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95 percent AFUE Boiler Review

By: Kelly Burgess on September 01, 2017

Bottom Line

High-efficiency boilers are a popular option for those who dislike forced-air heating systems. They don't dry out the air and may help keep allergic reactions from dust and other air-borne allergens at bay.

Pros

  • Quiet
  • Uses less energy
  • Cuts fuel costs compared to a low-efficiency boiler

Cons

  • Higher initial cost than a lower efficiency boiler
  • Only suitable for hydronic systems
Our Analysis

Our Analysis

People love hydronic heat because it eliminates the downsides of forced air -- dry conditions, stale air and circulating dust. Hydronic heat is created when a boiler fires up to heat water that then circulates through the home via pipes to radiators, baseboard heaters or radiant floor heaters. Boilers are relatively silent and cycle off and on less frequently than do forced air systems. In addition, the heat tends to be more stable and even, with fewer cold spots, meaning comfort can be maintained at lower temperatures. Because there is little air circulation, airborne pollutants are significantly reduced.

Hot water heating systems are much less prevalent than forced air heating systems and are most commonly found in older homes. Hot water heating systems are also appearing in some new construction. The cost of replacing a forced air system in an existing home can be high -- pipes, radiators, plus the boiler and installation costs -- but some homeowners are going this route as well.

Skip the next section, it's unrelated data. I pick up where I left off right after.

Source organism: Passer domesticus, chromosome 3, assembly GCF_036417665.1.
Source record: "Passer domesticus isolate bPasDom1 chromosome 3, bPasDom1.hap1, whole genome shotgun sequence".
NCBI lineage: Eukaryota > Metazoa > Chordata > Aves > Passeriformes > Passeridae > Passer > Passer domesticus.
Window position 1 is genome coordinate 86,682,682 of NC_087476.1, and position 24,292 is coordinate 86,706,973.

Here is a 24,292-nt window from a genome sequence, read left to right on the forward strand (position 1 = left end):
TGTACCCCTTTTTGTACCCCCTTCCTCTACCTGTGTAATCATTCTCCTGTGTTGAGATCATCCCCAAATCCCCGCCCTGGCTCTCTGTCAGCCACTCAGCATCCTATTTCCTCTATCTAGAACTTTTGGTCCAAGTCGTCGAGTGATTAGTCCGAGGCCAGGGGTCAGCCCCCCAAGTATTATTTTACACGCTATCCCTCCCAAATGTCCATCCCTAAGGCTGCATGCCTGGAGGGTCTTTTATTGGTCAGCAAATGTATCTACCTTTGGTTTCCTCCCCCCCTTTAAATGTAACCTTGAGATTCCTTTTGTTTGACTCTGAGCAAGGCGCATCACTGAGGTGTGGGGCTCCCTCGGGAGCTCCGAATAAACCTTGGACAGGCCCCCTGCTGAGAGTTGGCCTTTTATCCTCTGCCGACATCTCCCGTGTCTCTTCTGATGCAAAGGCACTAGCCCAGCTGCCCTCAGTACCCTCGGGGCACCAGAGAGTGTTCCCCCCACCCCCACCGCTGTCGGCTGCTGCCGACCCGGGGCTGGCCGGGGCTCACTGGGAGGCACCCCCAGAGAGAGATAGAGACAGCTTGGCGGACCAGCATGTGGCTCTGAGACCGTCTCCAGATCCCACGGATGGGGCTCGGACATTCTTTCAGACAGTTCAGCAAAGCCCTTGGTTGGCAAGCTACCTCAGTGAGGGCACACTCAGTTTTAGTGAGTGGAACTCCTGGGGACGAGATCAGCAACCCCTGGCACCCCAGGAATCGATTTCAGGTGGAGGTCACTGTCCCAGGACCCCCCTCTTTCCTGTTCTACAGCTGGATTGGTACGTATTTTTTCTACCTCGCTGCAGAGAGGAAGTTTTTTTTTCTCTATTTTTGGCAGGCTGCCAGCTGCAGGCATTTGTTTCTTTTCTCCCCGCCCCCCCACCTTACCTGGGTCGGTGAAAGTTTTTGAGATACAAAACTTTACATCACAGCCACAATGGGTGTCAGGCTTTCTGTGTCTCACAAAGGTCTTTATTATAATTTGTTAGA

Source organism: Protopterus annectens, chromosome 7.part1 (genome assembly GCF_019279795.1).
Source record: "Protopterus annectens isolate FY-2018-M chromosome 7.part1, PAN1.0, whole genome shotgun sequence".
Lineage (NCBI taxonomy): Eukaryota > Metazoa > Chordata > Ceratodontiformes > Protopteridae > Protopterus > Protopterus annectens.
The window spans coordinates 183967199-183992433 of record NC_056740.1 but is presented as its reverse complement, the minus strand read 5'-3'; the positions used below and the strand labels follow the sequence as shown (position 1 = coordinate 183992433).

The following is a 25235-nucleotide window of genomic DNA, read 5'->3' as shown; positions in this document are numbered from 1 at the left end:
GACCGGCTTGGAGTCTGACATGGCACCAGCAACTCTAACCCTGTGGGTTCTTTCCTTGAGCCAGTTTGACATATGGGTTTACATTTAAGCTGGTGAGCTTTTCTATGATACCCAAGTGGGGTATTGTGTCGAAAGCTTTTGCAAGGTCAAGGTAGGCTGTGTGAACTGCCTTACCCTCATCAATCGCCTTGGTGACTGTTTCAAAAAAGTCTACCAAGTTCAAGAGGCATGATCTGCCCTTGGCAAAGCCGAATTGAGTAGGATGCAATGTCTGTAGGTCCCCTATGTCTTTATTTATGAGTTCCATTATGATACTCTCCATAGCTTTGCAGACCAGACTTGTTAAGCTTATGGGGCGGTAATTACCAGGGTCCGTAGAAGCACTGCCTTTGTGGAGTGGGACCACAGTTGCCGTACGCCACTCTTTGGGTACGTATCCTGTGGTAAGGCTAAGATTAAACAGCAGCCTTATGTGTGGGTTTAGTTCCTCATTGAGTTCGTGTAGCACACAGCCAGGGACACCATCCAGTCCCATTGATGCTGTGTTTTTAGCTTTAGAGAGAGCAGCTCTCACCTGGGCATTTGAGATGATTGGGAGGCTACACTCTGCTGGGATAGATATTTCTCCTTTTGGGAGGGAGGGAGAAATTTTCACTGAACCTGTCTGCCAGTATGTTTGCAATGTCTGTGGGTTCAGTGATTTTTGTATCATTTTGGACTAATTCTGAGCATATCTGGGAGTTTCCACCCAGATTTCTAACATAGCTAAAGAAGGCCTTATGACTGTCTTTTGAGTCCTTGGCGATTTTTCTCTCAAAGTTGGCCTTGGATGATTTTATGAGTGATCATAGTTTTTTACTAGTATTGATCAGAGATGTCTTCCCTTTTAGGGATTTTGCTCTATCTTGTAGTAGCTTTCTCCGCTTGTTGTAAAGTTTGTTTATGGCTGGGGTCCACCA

For new construction or a retrofit, a high-efficiency boiler is a cost-efficient choice over the expected life of the system. Older boilers found in older homes tend to be less efficient than modern units, so replacing one with a high-efficiency boiler with an AFUE rating of 95 percent can result-in enough cost savings to pay for itself over time.

Our Sources

U.S. Department of Energy, Not Dated

This article from the U.S. Department of Energy advises consumers on choosing the right furnace; and discusses low-, mid- and high-efficiency heating systems. There is also a link to a guide to illustrate the difference in cost of various home heating systems.

U.S. Department of Energy, As of August 2017

These are the most efficient boilers of 2017 according to the U.S. Department of Energy. All of these models have an AFUE rating of 95 percent, except the oil-fired boilers, which have an AFUE of better than 90 percent. Annual operating costs are also detailed.

Editors of SmarterHouse.org, Not Dated

This site will help detail the possible return on investment for installing a more high-efficiency furnace, or boiler. It includes oil and gas boilers. There is also a brief guide to deciding if you may need to replace your old furnace or boiler.

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